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“Gridiron 2022: Scarier Than Ever”

Saturday, October 29th, 2022

The San Antonio Pro Chapter of the Society of Professional Journalists is pleased to announce the return of the ever-popular Gridiron Show, which helps fund scholarships for the region’s top journalism students.

It’s two years since we’ve had a live in-person performance. So please save the date and plan to watch San Antonio media professionals perform in our musical comedy satirizing politics and local news events.

This year’s show is titled “Gridiron 2022: Scarier Than Ever.” It will be staged in the Buena Vista Theater at the downtown campus of the University of Texas at San Antonio.

There will be two performances on Saturday, Oct. 29th – an afternoon matinee and the main show in the evening. The show also will be live streamed.

Details on how to buy sponsorships, program advertisements and tickets will be released soon.

Commentary: Journalists under threat in Uvalde

Our chapter president, Michael Drudge, wrote a column about the intimidation and resistance journalists are facing after the tragic school shooting in Uvalde. The column first appeared in the San Antonio Express-News on June 7, 2022.

Michael W. Drudge, For the Express-News

The journalism community is alarmed by the threats and intimidation news media have faced trying to report the aftermath of the school shooting in Uvalde.

It began last Wednesday when police threatened news crews with arrest for criminal trespassing while journalists waited at the Uvalde Consolidated Independent School District office in hope of interviewing UCISD Police Chief Pete Arredondo. The next day, police leveled the same threat at reporters trying to cover the funerals of shooting victims.

Police have kept reporters and camera crews blocks away from Sacred Heart Catholic Church during funeral Masses. Police from agencies across the state have strategically parked vehicles to block video and photographic coverage. Motorcycle club members have confronted news crews outside the church, claiming to act on behalf of the police. Tensions are high. Nerves are raw.

Adding to the problems journalists face is a virtual news blackout on the part of state and local authorities.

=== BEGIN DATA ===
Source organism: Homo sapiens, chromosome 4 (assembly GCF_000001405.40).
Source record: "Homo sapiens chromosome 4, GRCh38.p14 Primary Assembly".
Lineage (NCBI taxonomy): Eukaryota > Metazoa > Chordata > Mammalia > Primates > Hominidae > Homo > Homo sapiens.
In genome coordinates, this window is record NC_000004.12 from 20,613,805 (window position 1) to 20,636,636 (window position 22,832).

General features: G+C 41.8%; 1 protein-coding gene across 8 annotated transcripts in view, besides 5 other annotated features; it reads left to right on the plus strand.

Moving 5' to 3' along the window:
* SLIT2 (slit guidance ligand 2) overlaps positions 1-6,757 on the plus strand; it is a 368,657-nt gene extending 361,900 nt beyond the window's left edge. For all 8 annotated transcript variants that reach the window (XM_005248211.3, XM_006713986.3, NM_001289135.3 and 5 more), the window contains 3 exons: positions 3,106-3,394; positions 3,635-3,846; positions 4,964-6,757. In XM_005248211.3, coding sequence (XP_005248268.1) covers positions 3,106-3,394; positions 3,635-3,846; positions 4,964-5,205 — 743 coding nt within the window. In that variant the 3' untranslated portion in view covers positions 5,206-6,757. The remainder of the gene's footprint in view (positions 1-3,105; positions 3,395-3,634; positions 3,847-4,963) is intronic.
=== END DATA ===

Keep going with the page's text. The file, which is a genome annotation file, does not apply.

Texas state Sen. Roland Gutierrez represents Uvalde. He’s been a high-profile news source with contacts inside the Texas Department of Public Safety. He revealed Friday that a DPS official told him Uvalde County District Attorney Christina Mitchell Busbee ordered DPS not to release any more information to the senator or the public. The Associated Press reported Friday the DPS referred all questions to Busbee, who did not return phone calls and text messages from the Associated Press.

For their part, police are understandably on edge, particularly at the UCISD. Arredondo has been widely criticized for not acting more quickly to confront the shooter. Arredondo has had extra security placed around him. And Uvalde is a small city with no experience handling such intense scrutiny from media around the world.

There is widespread empathy among journalists for the pain and suffering Uvalde is experiencing. Many journalists are parents or grandparents, aunts and uncles of children just like those slain at Robb Elementary School. Journalists have fought back tears, live on TV, while reporting on this tragedy.

And journalists have been following an obligation to practice ethical norms as they report.

The Code of Ethics of the Society of Professional Journalists is the gold standard for news media. It states that “ethical journalism treats sources, subjects, colleagues and members of the public as human beings deserving of respect.”
 
Journalists should “show compassion for those who may be affected by news coverage” and “realize that private people have a greater right to control information about themselves than public figures and others who seek power, influence or attention.”

These standards have been on display in Uvalde.

Journalists have treated the relatives of victims and the survivors with respect. They have told moving stories about the dead. And they have reported as much as we can learn so far about the shooter without sensationalizing the crime.

The Uvalde story is far from finished. Journalists will continue to seek answers to the many unanswered questions. We ask for understanding and cooperation from police and civil authorities. The public relies on all of us to get to the truth and report it.

Michael Drudge is president of the San Antonio Pro Chapter of the Society of Professional Journalists, the nation’s oldest and most broad-based association dedicated to thperpetuation of a free press as a cornerstone of our nation and our liberty.

The Ranger’s rebirth, revival must endure

The San Antonio Express-News published a letter from Michael Drudge, the president of the San Antonio Pro Chapter of the Society of Professional Journalists, about the future of Alamo Colleges’ student newspaper. In the letter, Drudge offered SPJSA’s assistance in reinventing the school’s journalism program. Below is a copy of the letter.

Ranger

The Ranger: college community watchdog

Michael Drudge, the president of the San Antonio Pro Chapter of the Society of Professional Journalists, wrote an op-ed encouraging Alamo Colleges administrators to make sure the district continues to have a strong and independent media outlet.

Read the entire op-ed on The Ranger website.

Give us your ideas

Do you have an idea for helping the journalism community in San Antonio? Want to collaborate with us on future projects? Just curious about who we are and what we do? Go to the contacts tab at the top of the page and shoot us a message!

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